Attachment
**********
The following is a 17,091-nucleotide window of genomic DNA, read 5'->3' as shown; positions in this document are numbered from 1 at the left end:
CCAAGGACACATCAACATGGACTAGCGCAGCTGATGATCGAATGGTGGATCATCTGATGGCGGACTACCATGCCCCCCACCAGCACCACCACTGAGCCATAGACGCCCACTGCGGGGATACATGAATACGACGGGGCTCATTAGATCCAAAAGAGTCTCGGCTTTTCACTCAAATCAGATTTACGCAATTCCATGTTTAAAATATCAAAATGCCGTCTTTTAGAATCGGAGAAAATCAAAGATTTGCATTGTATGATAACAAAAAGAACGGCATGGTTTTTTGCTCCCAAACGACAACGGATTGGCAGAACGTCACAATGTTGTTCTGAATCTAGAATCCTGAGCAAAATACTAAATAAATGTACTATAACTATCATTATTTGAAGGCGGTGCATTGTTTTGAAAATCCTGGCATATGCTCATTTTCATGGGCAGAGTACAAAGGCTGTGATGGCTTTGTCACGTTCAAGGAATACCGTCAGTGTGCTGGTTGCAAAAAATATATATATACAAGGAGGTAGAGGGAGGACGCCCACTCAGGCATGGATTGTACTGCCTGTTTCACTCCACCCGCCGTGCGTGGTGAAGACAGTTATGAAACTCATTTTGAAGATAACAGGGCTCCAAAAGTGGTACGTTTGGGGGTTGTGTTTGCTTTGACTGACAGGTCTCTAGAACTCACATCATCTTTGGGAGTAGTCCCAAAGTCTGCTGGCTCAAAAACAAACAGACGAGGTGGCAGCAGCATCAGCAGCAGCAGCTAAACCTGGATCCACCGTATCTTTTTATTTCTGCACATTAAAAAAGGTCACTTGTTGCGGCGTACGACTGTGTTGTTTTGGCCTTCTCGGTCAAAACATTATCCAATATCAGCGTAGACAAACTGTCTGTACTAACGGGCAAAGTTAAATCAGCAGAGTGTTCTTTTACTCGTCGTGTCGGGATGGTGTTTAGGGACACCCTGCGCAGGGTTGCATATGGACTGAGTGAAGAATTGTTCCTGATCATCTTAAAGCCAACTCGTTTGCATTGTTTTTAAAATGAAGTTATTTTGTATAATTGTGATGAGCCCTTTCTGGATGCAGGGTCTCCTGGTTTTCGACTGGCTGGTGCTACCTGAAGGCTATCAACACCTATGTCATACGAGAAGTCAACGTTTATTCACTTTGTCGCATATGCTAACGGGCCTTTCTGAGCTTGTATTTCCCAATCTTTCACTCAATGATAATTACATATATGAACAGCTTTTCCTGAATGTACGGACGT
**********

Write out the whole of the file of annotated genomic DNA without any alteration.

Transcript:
The following is a 17,091-nucleotide window of genomic DNA, read 5'->3' as shown; positions in this document are numbered from 1 at the left end:
CCAAGGACACATCAACATGGACTAGCGCAGCTGATGATCGAATGGTGGATCATCTGATGGCGGACTACCATGCCCCCCACCAGCACCACCACTGAGCCATAGACGCCCACTGCGGGGATACATGAATACGACGGGGCTCATTAGATCCAAAAGAGTCTCGGCTTTTCACTCAAATCAGATTTACGCAATTCCATGTTTAAAATATCAAAATGCCGTCTTTTAGAATCGGAGAAAATCAAAGATTTGCATTGTATGATAACAAAAAGAACGGCATGGTTTTTTGCTCCCAAACGACAACGGATTGGCAGAACGTCACAATGTTGTTCTGAATCTAGAATCCTGAGCAAAATACTAAATAAATGTACTATAACTATCATTATTTGAAGGCGGTGCATTGTTTTGAAAATCCTGGCATATGCTCATTTTCATGGGCAGAGTACAAAGGCTGTGATGGCTTTGTCACGTTCAAGGAATACCGTCAGTGTGCTGGTTGCAAAAAATATATATATACAAGGAGGTAGAGGGAGGACGCCCACTCAGGCATGGATTGTACTGCCTGTTTCACTCCACCCGCCGTGCGTGGTGAAGACAGTTATGAAACTCATTTTGAAGATAACAGGGCTCCAAAAGTGGTACGTTTGGGGGTTGTGTTTGCTTTGACTGACAGGTCTCTAGAACTCACATCATCTTTGGGAGTAGTCCCAAAGTCTGCTGGCTCAAAAACAAACAGACGAGGTGGCAGCAGCATCAGCAGCAGCAGCTAAACCTGGATCCACCGTATCTTTTTATTTCTGCACATTAAAAAAGGTCACTTGTTGCGGCGTACGACTGTGTTGTTTTGGCCTTCTCGGTCAAAACATTATCCAATATCAGCGTAGACAAACTGTCTGTACTAACGGGCAAAGTTAAATCAGCAGAGTGTTCTTTTACTCGTCGTGTCGGGATGGTGTTTAGGGACACCCTGCGCAGGGTTGCATATGGACTGAGTGAAGAATTGTTCCTGATCATCTTAAAGCCAACTCGTTTGCATTGTTTTTAAAATGAAGTTATTTTGTATAATTGTGATGAGCCCTTTCTGGATGCAGGGTCTCCTGGTTTTCGACTGGCTGGTGCTACCTGAAGGCTATCAACACCTATGTCATACGAGAAGTCAACGTTTATTCACTTTGTCGCATATGCTAACGGGCCTTTCTGAGCTTGTATTTCCCAATCTTTCACTCAATGATAATTACATATATGAACAGCTTTTCCTGAATGTACGGACGT